Today we are only going to look at just one of them which is the New Year Festival because it is the most important and popular of all festivals. Tet is its shortened name for Tet Nguyen Dan, which means Feast for the 1st morning. It’s exact origins are not known but artifacts suggest that it has been celebrated since at least 500 BC.
Tet celebrates the first day of spring !
Tet is divided into 3 parts:
Before New Year’s Eve 2. New Year’s Eve and 1st Day 3. The New Year.
Because it is the lunar calendar and not the solar calendar (that January, February, March etc belong to); New Year can fall on anywhere between the last 10 days of January and in the first 20 days of February and is different each year.
National festivals are very important part of Vietnamese life. For Tet even those living overseas hold these in their heart and wish to be home for them, if not they celebrate with the Vietnamese community in their area.
A lot of pressure is given to family members who are living away to return home and celebrate Tet with family and relatives, even if that means coming half way around the world.
Going to the airport in the weeks before Tet is a cultural experience all of its own as it is busy with excited family holding bunches of flowers waiting for their loved ones to return.
If we are looking for something to compare it to in the Western world, that would be a combination of Christmas, New Year, Easter and everyone’s birthday all at one time. The common thread is that families get together like a big family and everyone normally eats and drinks way too much.
Before New Year
One or two weeks before the actual celebration starts, things start happening; and you can feel it in the air and the pace of life is accelerated.
There is a lot of hustle bustle out on the streets, shops and markets are flat out with streams of customers, forests of kumquat trees start moving on the back of motorbikes, new shops spring up selling Tet items, people are busy stocking up on special foods, new clothes to wear for the children, and decorations for their houses.
One should return all borrowed items and pay any outstanding debts, it is important to be debt-free before Tet.
Forests appear on the side of the roads selling Kumquat and bonsai trees, peach blossoms, also trinkets and potted flowers.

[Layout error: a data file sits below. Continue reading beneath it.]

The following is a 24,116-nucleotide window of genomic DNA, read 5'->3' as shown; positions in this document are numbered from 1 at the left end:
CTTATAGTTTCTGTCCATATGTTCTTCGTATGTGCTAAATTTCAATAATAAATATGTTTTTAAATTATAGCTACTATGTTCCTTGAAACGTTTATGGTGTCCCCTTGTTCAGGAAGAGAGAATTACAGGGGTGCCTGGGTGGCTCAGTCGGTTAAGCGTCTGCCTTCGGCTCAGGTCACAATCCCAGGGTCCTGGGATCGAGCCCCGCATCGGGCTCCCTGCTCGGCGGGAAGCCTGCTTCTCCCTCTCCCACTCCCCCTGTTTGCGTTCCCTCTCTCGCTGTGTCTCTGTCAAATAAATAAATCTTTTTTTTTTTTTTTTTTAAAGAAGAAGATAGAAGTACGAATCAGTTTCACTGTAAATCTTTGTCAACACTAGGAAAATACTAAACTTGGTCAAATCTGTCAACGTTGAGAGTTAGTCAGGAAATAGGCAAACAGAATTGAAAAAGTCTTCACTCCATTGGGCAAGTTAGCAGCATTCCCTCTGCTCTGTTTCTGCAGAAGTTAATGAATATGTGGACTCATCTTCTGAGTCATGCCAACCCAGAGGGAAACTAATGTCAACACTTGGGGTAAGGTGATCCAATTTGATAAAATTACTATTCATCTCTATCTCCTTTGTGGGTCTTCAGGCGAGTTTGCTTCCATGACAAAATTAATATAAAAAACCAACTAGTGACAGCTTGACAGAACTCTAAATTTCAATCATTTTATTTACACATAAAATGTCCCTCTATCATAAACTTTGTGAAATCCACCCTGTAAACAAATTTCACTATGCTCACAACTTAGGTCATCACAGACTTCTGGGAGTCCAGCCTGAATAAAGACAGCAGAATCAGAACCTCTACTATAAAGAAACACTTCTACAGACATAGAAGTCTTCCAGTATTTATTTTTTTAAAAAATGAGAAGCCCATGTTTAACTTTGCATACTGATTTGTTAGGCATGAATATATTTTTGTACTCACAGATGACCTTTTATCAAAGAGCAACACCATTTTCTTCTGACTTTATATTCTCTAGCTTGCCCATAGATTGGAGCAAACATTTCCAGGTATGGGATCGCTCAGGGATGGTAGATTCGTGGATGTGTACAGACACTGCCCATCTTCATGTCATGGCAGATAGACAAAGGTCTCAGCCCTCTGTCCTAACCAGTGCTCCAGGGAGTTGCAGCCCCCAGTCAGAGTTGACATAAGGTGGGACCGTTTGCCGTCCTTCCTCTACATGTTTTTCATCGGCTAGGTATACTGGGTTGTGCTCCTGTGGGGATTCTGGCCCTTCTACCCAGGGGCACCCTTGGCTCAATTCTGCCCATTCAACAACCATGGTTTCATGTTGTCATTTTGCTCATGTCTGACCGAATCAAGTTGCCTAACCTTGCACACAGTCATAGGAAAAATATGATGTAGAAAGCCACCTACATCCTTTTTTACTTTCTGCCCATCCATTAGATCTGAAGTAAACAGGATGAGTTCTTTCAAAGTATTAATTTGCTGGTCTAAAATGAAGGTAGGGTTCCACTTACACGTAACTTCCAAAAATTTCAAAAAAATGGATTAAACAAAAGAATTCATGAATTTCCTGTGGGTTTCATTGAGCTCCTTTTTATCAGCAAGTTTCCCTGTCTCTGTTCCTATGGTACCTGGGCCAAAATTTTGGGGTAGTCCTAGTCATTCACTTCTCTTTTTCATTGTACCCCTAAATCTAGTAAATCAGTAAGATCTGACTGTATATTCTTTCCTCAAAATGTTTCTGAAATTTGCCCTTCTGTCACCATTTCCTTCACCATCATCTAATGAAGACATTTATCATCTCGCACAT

Public performances are held in the streets, special festival celebrations for children are held at Temples where dragon dances are performed, children have concerts and small gifts are given out to everyone.
Traffic becomes even more manic than usual (if that is possible), everyone is in a hurry to get all list items ticked off. In the coming days all the shops are closed so people must stock up on essential and celebration items.
At home everything has to be thoroughly cleaned especially the family alter as paying respects to their ancestors is an important event and new offerings must be placed there.
As a brief overview the Kitchen God actually represents a group of three, one goddess and two gods. The group leave together on the 23rd on a carp and return to the house with the New Year.
On the 23rd day of the 12th calendar month the Kitchen God will return back to heaven, when he arrives he will report to the Jade Emperor informing him of activities and events of the past year for every person in the household.
The Kitchen God’s pending departure date is celebrated with a ceremony where food and items are offered for him to use on his journey. It is a good opportunity to get into the Kitchen God’s good-books with a delicious farewell dinner, gifts of paper caps, boots, and gowns, and a live carp which will transport the Gods to heaven. After the ceremony the carp must be released into a river.
Before New Year’s Eve arrives the house becomes a hive of activity preparing numerous items of special Tet foods. One specialty essential is Banh Chung (round symbolizes the sky) and Banh Day (square symbolizes the earth) which are sticky rice cakes.
When I say cake, please don’t think it will be sweet, like one with icing. This cake just means the shape of a cake and it is filled with mung bean paste, lean and fatty pork; and black pepper. All of that is wrapped up with Dong or banana leaves; and said to be absolutely delicious.
New Year’s Eve + Day
The first day of Tet is reserved for the immediate family, grandparents, parents, sisters, brothers, uncles, aunts, cousins and second cousins.
During Tet all actions are made with good intentions, as those days is what shapes the coming year.
So one doesn’t cause trouble or use bad language, even mother-in-laws and daughter-in-laws get on, husbands and wives sign a peace treaty for at least a few days; and children try to be on their best behavior.
On the first day of Tet is not the day you go randomly visiting friends as they believe the first person who comes to their home in the New Year determines their fortune for the whole year. It is extended for the whole day as if good things happen on the first day of the Lunar New Year the whole year will be full of blessings.
Usually children wear their new clothes, give Tet greetings to the elders and grandparents and they in return give the children a red envelope that contains money.
Taboo behaviour includes sweeping anything of any kind as that symbolizes sweeping the good luck away. Also if anyone has recently lost a member of their family they should not visit anyone else over Tet.
Days following New Year
The 2nd day is reserved for friends, the 3rd for teachers, but this is not strictly followed. It is a time to catch up with friends and relatives; and eat and drink too much, sleep and generally spend time with family.
Local temples are popular spots to give donations and get your fortune told.